Spring 2016

Toward Pathway-and Pancancer-Guided Interpretation of an Individual’s Cancer Genome

Wednesday, Feb. 3, 2016 9:00 am9:30 am PST

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Calvin Lab 

High-throughput data that are being collected on tumor samples create a massive opportunity to uncover the inner workings of tumor cells, how they interact with tissue microenvironments, and why they respond or resist treatments. While we have gleaned a great deal of insight from such troves of data and have made important inroads, several challenges remain. First, sequencing projects continue to produce huge lists of events (mutations, deletions, fusions, etc) of unknown significance. Methods for integrating and interpreting the findings using genetic pathway information will be discussed.
Second, the collection of integrated data and the formation of related patient subtypes from these data has uncovered new connections both within and across tumor subtypes. The tissue-of-origin of a tumor has been shown to be the strongest signal in nearly all platforms of data. However, several cross-tumor connections have already been identified with important implications for patient outcomes that I will present. New methods are needed to look beyond the tissue to probe other important aspects of tumor biology including the initiating and driving oncogenic processes, the original cell type that was transformed by the genetic assaults, and the impacted genetic pathways that might provide clues about treatment. I’ll discuss an approach to identify differentiation and de-differentiation status in minor but important fractions of tumor samples that may provide key information for understanding response. Rather than use out-of-the-box machine-learning methods for training signatures, I’ll discuss the development of biologically-motivated methods that seek solutions that match our current understanding of genetic circuitry.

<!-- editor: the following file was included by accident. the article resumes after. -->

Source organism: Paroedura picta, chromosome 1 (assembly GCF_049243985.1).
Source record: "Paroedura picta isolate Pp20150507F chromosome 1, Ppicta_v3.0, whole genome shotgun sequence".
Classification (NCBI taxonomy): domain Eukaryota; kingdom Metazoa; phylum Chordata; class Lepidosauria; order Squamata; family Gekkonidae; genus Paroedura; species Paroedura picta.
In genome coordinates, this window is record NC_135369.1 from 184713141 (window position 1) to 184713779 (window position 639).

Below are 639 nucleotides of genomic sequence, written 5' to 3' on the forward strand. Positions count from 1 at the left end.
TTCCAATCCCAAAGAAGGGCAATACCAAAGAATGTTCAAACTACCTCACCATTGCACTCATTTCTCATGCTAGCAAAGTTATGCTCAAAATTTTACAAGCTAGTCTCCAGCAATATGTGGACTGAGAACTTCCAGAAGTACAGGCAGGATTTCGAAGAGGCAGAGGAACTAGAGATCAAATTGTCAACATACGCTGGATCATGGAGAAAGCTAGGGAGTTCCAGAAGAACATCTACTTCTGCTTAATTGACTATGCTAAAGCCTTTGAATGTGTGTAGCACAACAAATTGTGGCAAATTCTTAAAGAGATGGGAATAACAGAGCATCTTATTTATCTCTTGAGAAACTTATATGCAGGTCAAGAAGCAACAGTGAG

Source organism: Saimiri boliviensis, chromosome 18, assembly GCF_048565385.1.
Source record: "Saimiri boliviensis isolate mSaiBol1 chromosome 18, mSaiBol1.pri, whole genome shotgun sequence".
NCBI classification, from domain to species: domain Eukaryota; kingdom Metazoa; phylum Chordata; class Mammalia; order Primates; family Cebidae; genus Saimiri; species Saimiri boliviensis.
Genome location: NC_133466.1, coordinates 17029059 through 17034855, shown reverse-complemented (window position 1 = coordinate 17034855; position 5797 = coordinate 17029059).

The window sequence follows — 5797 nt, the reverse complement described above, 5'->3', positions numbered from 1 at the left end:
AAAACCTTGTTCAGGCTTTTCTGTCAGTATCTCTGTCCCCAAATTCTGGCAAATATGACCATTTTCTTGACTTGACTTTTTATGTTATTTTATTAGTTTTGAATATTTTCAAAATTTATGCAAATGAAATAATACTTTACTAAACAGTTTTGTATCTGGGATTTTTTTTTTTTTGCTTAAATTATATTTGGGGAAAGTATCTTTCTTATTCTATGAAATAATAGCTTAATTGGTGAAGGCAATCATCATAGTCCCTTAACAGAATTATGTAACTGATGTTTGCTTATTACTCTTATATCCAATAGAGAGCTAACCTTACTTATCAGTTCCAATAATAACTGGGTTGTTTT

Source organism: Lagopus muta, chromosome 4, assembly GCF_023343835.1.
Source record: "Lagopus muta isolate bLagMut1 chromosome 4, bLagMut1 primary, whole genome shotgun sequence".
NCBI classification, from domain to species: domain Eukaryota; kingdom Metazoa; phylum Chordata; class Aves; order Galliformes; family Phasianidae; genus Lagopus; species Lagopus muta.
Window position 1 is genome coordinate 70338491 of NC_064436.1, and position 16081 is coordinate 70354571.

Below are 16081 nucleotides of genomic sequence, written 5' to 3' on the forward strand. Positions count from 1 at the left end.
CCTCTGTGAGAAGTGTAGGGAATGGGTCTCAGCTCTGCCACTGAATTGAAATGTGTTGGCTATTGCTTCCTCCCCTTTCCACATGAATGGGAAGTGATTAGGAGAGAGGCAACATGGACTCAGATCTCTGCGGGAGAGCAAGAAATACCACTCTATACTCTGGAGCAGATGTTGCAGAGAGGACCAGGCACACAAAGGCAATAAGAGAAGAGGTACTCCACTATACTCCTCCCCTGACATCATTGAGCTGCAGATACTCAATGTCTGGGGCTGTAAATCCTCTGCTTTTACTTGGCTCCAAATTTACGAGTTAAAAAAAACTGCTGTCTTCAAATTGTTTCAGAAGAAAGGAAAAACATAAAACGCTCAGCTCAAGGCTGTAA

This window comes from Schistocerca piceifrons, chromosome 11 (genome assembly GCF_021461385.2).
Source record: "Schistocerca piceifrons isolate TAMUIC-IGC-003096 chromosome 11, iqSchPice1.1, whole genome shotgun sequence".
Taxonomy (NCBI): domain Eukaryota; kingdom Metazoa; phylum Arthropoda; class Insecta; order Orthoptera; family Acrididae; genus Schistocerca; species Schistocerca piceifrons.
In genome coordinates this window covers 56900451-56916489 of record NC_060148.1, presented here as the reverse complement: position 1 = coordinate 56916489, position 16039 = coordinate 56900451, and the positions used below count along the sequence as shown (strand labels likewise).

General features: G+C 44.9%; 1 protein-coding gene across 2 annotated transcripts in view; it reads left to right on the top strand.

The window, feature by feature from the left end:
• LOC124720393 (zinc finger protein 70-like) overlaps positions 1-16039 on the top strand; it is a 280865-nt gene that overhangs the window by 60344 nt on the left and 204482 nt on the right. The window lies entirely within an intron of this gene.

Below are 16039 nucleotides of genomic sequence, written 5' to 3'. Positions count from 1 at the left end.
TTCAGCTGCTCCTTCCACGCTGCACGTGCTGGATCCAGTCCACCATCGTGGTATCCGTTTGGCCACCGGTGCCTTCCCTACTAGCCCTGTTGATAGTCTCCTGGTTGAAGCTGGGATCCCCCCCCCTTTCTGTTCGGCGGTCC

Finally, the dearth of data should inform the biology of each patient individually, however very little tools exist for leveraging large compendia for an individual patient’s use. Each patient can have a unique combination of genetic alterations, gene expression changes, hypo- or hyper-methylated enhancers, and so on. At the same time, we can often identify a set of samples that share common properties (e.g. mRNA or miRNA transcriptional profiles) with a particular patient of interest. The question remains how best to use a comprehensive collection of data to maximally enlighten our understanding of even one tumor sample. Clearly, using the statistical power of the large collection is necessary to bring robustness and confidence to the investigation. On the other hand, ignoring patient- and specimen-specific properties (e.g. newly acquired mutations after treatment) could over-generalize and miss important differences in a particular patient, not shared by the many, that could uncover druggable opportunities not otherwise apparent. Thus, new computational methods are needed that strike the right balance for interpreting each “N-of-1” case. I’ll discuss approaches we are developing for visualizing and inferring patient-specific networks.